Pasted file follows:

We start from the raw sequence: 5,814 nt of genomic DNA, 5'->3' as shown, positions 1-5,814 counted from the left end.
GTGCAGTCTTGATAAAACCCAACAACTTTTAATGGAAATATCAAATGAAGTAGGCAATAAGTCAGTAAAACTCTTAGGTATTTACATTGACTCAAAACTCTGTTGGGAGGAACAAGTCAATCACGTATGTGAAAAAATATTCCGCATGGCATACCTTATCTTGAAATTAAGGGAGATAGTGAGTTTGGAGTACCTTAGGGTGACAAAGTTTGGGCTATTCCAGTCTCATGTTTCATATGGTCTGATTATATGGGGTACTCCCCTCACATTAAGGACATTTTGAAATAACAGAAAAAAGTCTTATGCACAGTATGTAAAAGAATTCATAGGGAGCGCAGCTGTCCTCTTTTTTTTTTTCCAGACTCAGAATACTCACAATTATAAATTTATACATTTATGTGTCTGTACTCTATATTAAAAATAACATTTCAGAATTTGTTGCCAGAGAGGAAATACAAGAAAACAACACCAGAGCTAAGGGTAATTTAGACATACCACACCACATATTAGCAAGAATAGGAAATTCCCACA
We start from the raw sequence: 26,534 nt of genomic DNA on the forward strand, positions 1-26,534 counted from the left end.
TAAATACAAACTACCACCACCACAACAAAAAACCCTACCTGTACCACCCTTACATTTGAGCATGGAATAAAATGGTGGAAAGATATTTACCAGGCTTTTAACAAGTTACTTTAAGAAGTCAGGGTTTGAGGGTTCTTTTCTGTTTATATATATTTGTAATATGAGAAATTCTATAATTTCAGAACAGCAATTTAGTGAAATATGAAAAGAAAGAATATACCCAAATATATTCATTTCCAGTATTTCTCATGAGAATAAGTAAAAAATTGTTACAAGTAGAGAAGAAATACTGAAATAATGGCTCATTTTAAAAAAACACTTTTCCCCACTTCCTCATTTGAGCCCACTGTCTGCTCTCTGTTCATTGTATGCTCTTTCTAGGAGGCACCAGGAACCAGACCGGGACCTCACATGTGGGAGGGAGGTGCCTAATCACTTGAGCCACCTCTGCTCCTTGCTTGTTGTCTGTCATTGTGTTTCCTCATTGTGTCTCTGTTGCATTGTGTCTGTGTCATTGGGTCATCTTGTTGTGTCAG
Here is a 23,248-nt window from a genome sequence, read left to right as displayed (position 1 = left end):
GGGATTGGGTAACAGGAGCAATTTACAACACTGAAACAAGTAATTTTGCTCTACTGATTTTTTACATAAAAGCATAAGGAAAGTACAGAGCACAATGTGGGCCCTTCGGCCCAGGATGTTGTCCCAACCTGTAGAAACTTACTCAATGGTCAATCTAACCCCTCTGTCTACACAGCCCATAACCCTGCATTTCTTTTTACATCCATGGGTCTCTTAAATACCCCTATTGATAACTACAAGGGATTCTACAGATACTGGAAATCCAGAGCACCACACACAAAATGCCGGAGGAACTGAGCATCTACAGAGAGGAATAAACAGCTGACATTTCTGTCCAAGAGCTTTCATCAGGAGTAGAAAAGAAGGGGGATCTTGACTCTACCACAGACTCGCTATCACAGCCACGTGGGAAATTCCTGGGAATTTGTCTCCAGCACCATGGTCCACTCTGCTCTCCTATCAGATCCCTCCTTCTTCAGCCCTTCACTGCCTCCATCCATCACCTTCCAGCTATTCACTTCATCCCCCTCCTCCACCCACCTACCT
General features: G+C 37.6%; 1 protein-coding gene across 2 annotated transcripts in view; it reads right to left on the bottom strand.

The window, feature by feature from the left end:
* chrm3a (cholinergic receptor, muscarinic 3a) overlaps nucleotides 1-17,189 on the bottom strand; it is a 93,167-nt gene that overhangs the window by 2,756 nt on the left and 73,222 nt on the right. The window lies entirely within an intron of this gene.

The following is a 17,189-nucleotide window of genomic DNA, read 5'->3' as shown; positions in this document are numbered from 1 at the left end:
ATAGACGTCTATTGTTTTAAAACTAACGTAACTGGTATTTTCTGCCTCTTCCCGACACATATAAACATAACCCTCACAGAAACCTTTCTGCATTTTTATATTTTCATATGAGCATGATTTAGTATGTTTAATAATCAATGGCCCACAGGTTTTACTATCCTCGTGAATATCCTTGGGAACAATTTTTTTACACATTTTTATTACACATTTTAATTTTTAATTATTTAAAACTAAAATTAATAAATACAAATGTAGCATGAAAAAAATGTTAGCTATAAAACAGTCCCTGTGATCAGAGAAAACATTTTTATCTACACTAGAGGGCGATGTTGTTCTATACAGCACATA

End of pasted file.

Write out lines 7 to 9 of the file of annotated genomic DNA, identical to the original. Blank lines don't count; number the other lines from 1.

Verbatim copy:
General features: G+C 37.6%; 1 protein-coding gene across 2 annotated transcripts in view; it reads right to left on the bottom strand.

The window, feature by feature from the left end:
* chrm3a (cholinergic receptor, muscarinic 3a) overlaps nucleotides 1-17,189 on the bottom strand; it is a 93,167-nt gene that overhangs the window by 2,756 nt on the left and 73,222 nt on the right. The window lies entirely within an intron of this gene.